Agulhas National Park seeks to implement and promote the conservation, management and sustainable use of the unique marine, terrestrial and aquatic biodiversity and cultural heritage in the Park, in order to maintain or repair its spirit of place at the Southern Tip of Africa, through working together in a manner that benefits the regional social dynamic and economy for present and future generations.
5 Things to seek
- The Southern Tip of Africa
- Southern Right Whale
- African Black Oystercatcher
- Damara Tern
- Cape Platana
Various new tourism overnight products has been developed at Agulhas National Park and is now available for guests to book.
These products were funded by the Infrastructure Development Programme (IDP) to the value of approximately R22 million. Agulhas National Park has the very unique characteristic of being the southernmost point on the African continent and also the point where the Indian Ocean meets the Atlantic. It further protects a very unique landscape of pristine coastline, coastal wetlands and the endangered lowland fynbos. The park is currently in the consolidation phase and spans four different components, totaling 21000 hectares.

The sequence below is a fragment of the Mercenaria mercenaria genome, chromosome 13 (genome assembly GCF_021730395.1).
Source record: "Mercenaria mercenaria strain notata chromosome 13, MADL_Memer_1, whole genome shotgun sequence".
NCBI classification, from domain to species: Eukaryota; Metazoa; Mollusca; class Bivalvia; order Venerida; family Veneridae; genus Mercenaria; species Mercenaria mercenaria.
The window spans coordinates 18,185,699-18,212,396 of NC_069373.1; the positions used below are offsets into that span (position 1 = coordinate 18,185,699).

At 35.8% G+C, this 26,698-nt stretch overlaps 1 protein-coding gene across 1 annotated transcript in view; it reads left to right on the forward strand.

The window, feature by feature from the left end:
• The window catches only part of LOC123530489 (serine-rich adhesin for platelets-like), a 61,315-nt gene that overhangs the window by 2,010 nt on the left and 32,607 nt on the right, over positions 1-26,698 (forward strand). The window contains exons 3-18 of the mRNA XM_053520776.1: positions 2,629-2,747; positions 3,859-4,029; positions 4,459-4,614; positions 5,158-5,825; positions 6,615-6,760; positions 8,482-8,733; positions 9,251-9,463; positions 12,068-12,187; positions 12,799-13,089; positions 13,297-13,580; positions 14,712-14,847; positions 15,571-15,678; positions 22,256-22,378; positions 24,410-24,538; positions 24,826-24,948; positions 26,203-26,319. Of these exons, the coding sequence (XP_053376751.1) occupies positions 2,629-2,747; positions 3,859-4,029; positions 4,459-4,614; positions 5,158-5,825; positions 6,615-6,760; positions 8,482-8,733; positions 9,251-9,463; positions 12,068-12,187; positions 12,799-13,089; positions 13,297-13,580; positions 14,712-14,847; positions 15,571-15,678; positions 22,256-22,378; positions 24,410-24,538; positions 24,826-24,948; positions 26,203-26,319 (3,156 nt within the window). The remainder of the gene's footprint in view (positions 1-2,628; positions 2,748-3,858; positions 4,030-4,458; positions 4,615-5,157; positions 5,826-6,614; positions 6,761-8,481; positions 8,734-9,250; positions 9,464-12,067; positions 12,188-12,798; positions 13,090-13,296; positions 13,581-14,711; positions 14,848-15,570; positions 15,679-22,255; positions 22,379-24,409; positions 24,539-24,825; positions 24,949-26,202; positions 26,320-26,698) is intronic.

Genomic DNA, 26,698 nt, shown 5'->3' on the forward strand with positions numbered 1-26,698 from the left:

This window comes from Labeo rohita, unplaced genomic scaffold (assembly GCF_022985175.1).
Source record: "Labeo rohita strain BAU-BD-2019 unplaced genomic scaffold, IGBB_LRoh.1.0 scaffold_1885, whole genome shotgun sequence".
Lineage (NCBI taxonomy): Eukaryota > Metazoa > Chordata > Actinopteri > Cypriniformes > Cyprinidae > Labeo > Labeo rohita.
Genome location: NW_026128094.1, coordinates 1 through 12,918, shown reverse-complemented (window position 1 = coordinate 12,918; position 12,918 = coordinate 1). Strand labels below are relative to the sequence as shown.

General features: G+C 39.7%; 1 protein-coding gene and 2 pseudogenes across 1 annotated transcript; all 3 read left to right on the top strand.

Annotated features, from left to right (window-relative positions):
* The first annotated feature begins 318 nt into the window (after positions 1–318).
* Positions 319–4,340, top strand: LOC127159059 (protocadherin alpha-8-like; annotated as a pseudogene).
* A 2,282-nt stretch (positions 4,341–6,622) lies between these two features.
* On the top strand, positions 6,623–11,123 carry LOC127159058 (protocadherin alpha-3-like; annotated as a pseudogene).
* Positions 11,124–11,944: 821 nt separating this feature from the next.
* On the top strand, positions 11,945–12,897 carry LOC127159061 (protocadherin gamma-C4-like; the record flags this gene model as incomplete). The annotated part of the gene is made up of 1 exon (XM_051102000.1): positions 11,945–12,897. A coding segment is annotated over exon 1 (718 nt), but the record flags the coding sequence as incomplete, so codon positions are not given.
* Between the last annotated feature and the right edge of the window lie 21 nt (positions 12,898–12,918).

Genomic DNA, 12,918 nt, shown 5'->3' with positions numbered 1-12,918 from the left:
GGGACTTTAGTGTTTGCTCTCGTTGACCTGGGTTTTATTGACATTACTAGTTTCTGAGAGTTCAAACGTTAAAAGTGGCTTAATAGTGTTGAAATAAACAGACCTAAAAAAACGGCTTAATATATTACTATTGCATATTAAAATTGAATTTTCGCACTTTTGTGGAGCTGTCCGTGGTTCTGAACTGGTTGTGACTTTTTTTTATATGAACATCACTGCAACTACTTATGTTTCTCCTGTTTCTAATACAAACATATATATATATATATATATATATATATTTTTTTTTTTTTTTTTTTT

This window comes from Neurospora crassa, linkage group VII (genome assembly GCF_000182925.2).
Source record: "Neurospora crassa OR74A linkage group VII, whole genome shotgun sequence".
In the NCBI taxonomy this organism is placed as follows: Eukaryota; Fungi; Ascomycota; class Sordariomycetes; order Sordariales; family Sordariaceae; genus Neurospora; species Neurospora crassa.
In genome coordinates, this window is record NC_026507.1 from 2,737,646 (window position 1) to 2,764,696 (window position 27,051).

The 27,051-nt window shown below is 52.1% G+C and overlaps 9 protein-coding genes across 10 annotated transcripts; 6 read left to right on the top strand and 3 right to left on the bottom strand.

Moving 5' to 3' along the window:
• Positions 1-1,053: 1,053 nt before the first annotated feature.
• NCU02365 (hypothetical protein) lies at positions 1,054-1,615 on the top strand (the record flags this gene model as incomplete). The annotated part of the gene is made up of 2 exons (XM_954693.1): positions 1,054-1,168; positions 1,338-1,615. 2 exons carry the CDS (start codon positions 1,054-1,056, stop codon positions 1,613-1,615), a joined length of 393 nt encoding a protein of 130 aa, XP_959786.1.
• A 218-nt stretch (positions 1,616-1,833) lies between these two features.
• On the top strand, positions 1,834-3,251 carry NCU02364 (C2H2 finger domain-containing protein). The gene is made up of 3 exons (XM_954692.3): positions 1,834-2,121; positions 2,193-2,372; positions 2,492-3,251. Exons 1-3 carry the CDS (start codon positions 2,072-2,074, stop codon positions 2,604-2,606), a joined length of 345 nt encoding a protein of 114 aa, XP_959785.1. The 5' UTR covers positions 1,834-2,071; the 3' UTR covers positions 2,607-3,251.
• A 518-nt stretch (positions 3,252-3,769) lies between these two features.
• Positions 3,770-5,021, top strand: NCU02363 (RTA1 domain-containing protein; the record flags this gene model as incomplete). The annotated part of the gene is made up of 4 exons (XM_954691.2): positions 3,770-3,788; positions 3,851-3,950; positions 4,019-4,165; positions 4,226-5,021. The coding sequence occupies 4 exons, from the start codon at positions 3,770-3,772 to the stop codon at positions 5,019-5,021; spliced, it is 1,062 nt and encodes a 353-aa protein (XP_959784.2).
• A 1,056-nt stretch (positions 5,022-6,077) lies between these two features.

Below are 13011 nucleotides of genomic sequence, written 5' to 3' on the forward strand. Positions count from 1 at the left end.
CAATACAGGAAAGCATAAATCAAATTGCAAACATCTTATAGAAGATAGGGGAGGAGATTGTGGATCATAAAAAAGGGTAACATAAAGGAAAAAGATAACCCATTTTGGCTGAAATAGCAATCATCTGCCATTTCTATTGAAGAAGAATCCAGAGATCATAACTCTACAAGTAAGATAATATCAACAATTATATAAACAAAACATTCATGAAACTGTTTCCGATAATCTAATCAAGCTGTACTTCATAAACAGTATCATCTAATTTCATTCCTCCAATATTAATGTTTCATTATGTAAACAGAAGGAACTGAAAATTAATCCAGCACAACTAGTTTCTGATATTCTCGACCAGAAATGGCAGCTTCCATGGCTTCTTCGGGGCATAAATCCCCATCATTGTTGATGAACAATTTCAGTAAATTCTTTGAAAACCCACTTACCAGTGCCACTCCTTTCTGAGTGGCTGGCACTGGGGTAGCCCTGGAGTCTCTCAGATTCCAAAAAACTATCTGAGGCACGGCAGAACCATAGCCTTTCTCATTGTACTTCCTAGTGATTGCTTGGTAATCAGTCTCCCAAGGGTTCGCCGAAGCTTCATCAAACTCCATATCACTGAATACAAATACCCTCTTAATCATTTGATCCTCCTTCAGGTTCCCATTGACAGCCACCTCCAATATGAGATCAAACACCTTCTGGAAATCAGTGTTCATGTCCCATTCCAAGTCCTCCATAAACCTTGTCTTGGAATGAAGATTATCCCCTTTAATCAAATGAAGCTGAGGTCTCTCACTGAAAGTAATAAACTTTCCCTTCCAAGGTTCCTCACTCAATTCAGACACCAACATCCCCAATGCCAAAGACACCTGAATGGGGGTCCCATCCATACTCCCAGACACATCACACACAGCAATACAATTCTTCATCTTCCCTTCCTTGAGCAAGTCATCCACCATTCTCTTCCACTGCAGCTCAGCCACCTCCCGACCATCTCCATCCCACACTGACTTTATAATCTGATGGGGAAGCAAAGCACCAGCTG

- Lagoon House
- Agulhas Rest Camp
- Rhenosterkop Guest Cottages
- Rietfontein Guest Cottages
- Bergplaas Guest House
- General accommodation information
This historic house, located within the greater rest camp area, has been carefully restored and is situated on a peninsula to the west of the Suiderstrand enclave (of private residents) and with the sea comprising about three-quarters (270º) of the view from this house, it has an awesome location.